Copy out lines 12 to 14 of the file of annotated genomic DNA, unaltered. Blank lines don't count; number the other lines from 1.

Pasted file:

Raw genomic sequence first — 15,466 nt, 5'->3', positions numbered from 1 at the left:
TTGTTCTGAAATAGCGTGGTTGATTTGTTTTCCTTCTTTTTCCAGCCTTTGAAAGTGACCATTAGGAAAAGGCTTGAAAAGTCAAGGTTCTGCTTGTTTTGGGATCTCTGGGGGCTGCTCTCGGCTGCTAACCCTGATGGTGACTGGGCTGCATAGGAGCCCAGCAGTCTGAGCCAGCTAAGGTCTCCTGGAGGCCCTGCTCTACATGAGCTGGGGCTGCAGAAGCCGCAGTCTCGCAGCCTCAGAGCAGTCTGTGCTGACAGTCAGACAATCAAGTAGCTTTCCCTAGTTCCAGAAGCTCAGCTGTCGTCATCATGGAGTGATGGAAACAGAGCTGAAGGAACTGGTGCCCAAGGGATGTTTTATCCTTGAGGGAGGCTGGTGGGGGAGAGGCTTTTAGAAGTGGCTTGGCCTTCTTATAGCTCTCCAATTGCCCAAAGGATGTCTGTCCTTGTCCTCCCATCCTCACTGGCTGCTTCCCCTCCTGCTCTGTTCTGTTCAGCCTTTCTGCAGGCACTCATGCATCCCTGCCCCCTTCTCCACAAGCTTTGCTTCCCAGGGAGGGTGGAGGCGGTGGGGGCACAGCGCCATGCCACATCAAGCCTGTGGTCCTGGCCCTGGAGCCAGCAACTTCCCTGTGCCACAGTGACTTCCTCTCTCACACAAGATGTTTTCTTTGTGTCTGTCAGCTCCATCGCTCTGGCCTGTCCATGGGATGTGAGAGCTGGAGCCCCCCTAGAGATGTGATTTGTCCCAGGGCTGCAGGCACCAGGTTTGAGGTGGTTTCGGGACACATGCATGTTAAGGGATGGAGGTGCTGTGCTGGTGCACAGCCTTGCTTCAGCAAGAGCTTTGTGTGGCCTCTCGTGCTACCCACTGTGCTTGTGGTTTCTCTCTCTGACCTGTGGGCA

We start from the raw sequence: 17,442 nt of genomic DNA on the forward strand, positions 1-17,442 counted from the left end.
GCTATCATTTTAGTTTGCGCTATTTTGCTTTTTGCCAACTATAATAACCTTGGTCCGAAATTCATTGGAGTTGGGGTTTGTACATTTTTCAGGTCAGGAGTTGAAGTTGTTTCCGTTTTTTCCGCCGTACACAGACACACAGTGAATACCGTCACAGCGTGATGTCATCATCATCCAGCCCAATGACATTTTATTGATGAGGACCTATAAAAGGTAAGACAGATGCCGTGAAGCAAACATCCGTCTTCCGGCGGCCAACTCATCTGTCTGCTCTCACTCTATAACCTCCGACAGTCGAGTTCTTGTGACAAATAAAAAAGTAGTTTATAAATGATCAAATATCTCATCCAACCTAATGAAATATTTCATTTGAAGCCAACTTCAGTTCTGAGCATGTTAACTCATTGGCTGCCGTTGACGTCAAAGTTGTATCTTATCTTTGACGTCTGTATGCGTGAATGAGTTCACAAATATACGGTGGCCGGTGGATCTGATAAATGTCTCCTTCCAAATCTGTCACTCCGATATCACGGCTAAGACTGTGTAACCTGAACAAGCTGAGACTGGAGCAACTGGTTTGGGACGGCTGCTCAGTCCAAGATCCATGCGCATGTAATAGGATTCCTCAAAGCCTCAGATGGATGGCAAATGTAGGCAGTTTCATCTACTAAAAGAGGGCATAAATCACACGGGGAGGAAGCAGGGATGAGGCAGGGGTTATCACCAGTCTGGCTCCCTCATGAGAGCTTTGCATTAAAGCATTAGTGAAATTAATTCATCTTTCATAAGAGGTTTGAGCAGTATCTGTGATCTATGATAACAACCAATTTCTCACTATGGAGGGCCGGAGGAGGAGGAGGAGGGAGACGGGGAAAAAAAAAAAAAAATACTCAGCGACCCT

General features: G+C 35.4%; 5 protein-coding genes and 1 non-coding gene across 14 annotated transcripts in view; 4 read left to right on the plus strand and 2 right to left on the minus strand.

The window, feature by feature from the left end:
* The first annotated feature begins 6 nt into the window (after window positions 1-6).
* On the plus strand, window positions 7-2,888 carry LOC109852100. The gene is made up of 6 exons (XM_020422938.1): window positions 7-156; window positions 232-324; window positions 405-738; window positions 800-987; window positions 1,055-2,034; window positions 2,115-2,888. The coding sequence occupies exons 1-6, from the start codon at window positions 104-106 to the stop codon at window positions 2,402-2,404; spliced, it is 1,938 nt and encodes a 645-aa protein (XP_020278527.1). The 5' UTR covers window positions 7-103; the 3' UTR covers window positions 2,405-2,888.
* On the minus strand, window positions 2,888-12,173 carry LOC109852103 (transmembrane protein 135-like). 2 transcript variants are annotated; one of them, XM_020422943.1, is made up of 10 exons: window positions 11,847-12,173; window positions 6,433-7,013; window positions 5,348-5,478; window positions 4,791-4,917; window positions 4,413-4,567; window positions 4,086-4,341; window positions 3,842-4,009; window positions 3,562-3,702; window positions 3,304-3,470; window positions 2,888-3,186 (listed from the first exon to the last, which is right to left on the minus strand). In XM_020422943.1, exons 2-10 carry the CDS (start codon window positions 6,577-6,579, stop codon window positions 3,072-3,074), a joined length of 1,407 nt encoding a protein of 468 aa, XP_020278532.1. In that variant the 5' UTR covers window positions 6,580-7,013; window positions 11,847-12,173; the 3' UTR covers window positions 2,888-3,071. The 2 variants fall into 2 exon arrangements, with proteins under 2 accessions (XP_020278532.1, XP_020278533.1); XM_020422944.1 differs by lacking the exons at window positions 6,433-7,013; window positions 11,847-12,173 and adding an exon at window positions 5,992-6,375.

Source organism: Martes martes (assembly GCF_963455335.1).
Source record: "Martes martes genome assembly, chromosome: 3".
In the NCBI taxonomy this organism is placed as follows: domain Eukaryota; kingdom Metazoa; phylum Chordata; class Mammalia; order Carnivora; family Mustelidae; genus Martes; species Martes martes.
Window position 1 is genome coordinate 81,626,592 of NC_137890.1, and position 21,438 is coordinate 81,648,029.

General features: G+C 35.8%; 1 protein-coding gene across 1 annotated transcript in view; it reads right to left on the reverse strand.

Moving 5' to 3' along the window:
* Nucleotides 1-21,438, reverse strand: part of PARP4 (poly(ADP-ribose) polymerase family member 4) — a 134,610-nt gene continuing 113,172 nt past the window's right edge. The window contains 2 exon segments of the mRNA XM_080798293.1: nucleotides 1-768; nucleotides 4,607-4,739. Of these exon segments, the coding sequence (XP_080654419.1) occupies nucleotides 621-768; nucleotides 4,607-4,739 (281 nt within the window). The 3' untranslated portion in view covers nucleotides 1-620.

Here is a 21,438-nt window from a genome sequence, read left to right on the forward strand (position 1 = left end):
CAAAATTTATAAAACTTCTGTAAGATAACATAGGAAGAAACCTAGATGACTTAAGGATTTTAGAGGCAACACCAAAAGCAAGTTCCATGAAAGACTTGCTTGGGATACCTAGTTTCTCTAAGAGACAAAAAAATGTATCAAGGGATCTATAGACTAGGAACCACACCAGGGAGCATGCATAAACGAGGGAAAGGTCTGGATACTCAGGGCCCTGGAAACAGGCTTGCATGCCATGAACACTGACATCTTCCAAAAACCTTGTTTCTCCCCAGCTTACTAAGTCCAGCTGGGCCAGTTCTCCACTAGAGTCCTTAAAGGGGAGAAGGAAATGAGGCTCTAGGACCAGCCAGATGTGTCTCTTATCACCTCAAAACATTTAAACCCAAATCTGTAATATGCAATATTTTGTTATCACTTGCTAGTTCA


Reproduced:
In the NCBI taxonomy this organism is placed as follows: domain Eukaryota; kingdom Metazoa; phylum Chordata; class Mammalia; order Carnivora; family Mustelidae; genus Martes; species Martes martes.
Window position 1 is genome coordinate 81,626,592 of NC_137890.1, and position 21,438 is coordinate 81,648,029.

General features: G+C 35.8%; 1 protein-coding gene across 1 annotated transcript in view; it reads right to left on the reverse strand.